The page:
What you need to know about the Monkeypox virus

Monkeypox continues to spread across the area, with Albany, Greene, and Columbia counties all reporting a confirmed or suspected case.

Dr. James Saperstone is with Community Care Pediatrics in Guilderland. He says they are seeing more of the virus this year than they have traditionally seen in the past. He says pregnant women and people who have a weak immune system should be on the lookout for the virus.

However, Saperstone says the strain they know about is very benign. Those with monkeypox tend to get skin legions and little vesicles that get water filled. Saperstone says even though it may not look pretty, he says if you get it, it is not the end of the world.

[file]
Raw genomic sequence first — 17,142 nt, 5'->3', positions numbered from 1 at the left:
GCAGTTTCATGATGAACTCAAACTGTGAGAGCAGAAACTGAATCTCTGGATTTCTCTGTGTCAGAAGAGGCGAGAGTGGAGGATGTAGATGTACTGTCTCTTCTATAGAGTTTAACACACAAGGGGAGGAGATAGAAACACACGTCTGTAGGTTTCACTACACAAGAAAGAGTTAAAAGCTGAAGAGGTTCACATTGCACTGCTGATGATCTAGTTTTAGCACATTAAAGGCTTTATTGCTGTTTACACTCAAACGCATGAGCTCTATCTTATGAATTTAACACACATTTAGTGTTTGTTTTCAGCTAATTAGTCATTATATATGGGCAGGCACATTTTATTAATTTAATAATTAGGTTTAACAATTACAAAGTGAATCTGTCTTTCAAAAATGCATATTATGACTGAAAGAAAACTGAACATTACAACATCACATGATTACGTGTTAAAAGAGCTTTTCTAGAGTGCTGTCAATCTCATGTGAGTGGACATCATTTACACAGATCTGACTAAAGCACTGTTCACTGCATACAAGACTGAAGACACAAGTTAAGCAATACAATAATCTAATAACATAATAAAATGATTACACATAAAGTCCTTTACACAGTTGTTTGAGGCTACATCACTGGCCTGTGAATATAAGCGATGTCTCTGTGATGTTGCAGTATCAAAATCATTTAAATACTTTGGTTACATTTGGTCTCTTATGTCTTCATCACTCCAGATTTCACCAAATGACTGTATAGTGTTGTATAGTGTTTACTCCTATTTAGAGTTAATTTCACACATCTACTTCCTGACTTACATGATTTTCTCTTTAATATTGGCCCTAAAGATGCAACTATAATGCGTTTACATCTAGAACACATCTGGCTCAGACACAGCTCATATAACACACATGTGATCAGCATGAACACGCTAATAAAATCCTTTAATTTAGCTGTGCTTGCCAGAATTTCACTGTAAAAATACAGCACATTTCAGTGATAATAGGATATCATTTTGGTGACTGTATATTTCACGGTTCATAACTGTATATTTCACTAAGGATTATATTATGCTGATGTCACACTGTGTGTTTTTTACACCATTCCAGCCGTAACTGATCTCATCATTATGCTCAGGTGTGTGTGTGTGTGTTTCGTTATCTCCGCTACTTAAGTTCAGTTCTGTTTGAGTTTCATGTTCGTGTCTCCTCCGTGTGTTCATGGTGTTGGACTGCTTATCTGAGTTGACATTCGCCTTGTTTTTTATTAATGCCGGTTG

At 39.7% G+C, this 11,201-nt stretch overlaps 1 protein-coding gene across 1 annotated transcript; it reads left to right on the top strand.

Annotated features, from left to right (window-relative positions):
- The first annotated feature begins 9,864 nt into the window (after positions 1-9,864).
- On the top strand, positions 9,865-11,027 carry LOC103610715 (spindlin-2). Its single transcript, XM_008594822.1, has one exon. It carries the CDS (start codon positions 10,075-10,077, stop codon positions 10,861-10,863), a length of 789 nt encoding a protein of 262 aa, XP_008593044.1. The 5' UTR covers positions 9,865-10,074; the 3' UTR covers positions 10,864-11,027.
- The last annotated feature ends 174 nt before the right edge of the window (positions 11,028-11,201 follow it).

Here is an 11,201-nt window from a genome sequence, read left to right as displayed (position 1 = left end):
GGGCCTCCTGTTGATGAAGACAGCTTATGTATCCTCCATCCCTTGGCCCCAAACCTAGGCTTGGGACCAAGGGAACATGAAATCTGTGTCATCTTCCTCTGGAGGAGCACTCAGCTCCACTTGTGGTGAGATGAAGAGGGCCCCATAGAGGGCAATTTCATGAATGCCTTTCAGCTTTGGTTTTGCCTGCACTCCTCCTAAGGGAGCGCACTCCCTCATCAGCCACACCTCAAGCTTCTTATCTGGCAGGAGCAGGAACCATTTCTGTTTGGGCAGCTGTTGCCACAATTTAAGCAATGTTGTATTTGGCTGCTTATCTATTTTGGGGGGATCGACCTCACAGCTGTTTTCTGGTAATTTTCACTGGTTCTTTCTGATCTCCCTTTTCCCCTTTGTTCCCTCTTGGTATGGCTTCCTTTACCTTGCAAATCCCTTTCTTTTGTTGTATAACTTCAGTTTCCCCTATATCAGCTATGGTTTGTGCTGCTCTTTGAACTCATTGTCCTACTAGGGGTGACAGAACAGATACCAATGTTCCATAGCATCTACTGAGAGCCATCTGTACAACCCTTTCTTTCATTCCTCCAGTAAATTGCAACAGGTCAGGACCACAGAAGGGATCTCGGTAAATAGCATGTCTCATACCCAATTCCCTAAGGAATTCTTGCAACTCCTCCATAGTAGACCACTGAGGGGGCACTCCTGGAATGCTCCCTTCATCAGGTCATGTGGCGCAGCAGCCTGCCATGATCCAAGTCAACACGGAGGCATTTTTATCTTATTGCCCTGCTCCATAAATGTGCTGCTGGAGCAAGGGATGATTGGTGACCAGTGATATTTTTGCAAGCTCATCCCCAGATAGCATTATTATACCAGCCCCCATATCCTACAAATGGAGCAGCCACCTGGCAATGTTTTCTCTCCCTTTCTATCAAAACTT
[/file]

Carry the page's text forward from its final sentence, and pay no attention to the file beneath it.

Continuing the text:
The disease can spread in different ways. This includes through infectious rashes, scabs and body fluids and even through contact with infected clothing or infected animals.

So far, CDC studies show the majority of cases involve men having sex with men. However, Saperstone says it is not an STD and anyone can get it.

“But we have to be careful with the way we describe it, word it and the optics that we present to the public,” said Saperstone.

That’s a point that Nathaniel Gray, executive director of the Pride Center, wants the community to be aware of. He doesn’t want this viewed as a gay disease.

“We got to be really careful that we make sure we are talking about this in all people can contract this very normal skin contact disease.”

Gray wants public officials to let the LGBTQ community handle their own messaging.